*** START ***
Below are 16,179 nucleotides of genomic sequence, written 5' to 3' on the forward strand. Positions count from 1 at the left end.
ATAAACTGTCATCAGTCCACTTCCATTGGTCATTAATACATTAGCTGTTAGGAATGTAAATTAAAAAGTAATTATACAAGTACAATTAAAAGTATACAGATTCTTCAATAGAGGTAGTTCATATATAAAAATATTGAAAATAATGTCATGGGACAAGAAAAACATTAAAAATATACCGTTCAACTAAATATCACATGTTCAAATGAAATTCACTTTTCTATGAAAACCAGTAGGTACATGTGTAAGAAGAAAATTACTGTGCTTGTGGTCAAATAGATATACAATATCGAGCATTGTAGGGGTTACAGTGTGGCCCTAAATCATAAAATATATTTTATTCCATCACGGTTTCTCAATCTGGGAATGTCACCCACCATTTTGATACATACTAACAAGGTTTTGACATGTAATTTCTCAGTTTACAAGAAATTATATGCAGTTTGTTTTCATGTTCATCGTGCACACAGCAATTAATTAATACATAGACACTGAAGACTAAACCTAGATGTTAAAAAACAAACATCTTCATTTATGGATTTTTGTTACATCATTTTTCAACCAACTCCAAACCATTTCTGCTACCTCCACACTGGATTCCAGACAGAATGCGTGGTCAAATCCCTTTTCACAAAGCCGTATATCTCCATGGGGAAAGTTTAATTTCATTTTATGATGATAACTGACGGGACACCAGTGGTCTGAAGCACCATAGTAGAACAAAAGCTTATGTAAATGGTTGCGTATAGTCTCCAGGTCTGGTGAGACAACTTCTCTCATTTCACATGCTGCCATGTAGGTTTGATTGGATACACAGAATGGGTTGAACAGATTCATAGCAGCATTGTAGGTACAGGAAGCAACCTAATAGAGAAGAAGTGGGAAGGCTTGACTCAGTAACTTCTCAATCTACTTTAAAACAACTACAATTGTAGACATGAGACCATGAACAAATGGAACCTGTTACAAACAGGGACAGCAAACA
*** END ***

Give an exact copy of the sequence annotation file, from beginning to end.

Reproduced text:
Below are 16,179 nucleotides of genomic sequence, written 5' to 3' on the forward strand. Positions count from 1 at the left end.
ATAAACTGTCATCAGTCCACTTCCATTGGTCATTAATACATTAGCTGTTAGGAATGTAAATTAAAAAGTAATTATACAAGTACAATTAAAAGTATACAGATTCTTCAATAGAGGTAGTTCATATATAAAAATATTGAAAATAATGTCATGGGACAAGAAAAACATTAAAAATATACCGTTCAACTAAATATCACATGTTCAAATGAAATTCACTTTTCTATGAAAACCAGTAGGTACATGTGTAAGAAGAAAATTACTGTGCTTGTGGTCAAATAGATATACAATATCGAGCATTGTAGGGGTTACAGTGTGGCCCTAAATCATAAAATATATTTTATTCCATCACGGTTTCTCAATCTGGGAATGTCACCCACCATTTTGATACATACTAACAAGGTTTTGACATGTAATTTCTCAGTTTACAAGAAATTATATGCAGTTTGTTTTCATGTTCATCGTGCACACAGCAATTAATTAATACATAGACACTGAAGACTAAACCTAGATGTTAAAAAACAAACATCTTCATTTATGGATTTTTGTTACATCATTTTTCAACCAACTCCAAACCATTTCTGCTACCTCCACACTGGATTCCAGACAGAATGCGTGGTCAAATCCCTTTTCACAAAGCCGTATATCTCCATGGGGAAAGTTTAATTTCATTTTATGATGATAACTGACGGGACACCAGTGGTCTGAAGCACCATAGTAGAACAAAAGCTTATGTAAATGGTTGCGTATAGTCTCCAGGTCTGGTGAGACAACTTCTCTCATTTCACATGCTGCCATGTAGGTTTGATTGGATACACAGAATGGGTTGAACAGATTCATAGCAGCATTGTAGGTACAGGAAGCAACCTAATAGAGAAGAAGTGGGAAGGCTTGACTCAGTAACTTCTCAATCTACTTTAAAACAACTACAATTGTAGACATGAGACCATGAACAAATGGAACCTGTTACAAACAGGGACAGCAAACA